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  Smog & development - Editorial



Courtesy: Dawn News
Editorial

If smog keeps returning with renewed vengeance, we might soon have to evacuate one of our major cities...

OVER the last three years, we have repeatedly been told by the government that infrastructure is the key to development.

Infrastructure will drive growth, it has been argued, and growth will address all the objectives that development is supposed to pursue - from reducing poverty, unemployment, hunger and malnutrition, to putting children back in schools and raising women's awareness about prenatal health.

Infrastructure has been presented to us as the silver bullet with which to solve all our problems.

Along with this argument, we have seen massive government investments in projects ranging from power plants and airports to highways and ports. Few have wanted to argue against infrastructure getting better and better; if somebody has called this a case of misplaced priorities, and said that more was required to be done, a barrage of epithets, instead of a reasoned debate, has followed.

Today, the consequences of the misplaced emphasis on this development model are evident to all.

Lahore airport was shut down due to smog despite the installation of an instrument landing system last year. Load-shedding is back as the power system is subjected to repeated episodes of tripping due to smog, despite a generation surplus available as of this month.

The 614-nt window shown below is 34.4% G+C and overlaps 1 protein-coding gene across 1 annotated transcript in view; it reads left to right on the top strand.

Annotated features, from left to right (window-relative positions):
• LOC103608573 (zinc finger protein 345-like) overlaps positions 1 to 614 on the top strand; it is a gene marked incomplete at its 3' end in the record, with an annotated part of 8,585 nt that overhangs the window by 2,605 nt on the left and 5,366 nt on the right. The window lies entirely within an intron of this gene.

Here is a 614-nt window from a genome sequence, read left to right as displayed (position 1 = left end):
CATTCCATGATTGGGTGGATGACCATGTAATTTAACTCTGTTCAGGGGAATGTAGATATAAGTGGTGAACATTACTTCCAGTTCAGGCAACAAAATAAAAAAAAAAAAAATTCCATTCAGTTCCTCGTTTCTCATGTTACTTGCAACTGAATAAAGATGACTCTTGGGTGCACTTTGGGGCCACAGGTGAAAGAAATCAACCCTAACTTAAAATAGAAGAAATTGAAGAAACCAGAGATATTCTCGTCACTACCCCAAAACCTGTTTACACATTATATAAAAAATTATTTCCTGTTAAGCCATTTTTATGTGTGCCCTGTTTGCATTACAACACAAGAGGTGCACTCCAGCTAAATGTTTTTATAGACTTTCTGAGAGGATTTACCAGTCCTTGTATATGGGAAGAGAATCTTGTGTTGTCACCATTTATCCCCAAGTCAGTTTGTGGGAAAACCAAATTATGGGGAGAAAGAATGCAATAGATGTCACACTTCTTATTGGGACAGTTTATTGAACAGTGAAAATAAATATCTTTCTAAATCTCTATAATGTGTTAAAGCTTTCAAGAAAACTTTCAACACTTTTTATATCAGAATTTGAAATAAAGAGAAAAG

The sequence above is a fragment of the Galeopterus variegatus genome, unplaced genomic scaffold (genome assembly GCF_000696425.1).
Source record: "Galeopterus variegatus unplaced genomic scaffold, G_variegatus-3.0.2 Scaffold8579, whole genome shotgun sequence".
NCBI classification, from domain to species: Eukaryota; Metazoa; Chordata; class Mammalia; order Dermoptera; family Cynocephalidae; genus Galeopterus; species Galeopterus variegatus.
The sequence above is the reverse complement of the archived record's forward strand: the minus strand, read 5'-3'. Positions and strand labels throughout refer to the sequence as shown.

Hospitals are seeing more cases of people with respiratory ailments, and nebuliser sales are rising. The highways wear a deserted look as driving is almost impossible.

In fact, the debilitating smog that has enveloped our cities has rendered much of the infrastructure investment of the past three years ineffective.

Each year the smog returns with renewed vengeance, and if the trend is not checked soon, we may not be too far off from a time when one of our major cities would have to be evacuated. Already across the border in Delhi they have declared an emergency, although the next step is not very clear.

Last year, the authorities in Lahore had to forcibly shut down steel smelters in the city's outskirts to reduce emissions.

And smog is not the only problem now.

The finances required to pay for the operation of this infrastructure as well as the necessary reforms to operate it efficiently are far from robust. The development model advanced by this government is now in serious contention here. The smog will lift at some point, but the wrath of nature and the countervailing pressures of the market will exact a heavy toll from this model in the days to come.



 
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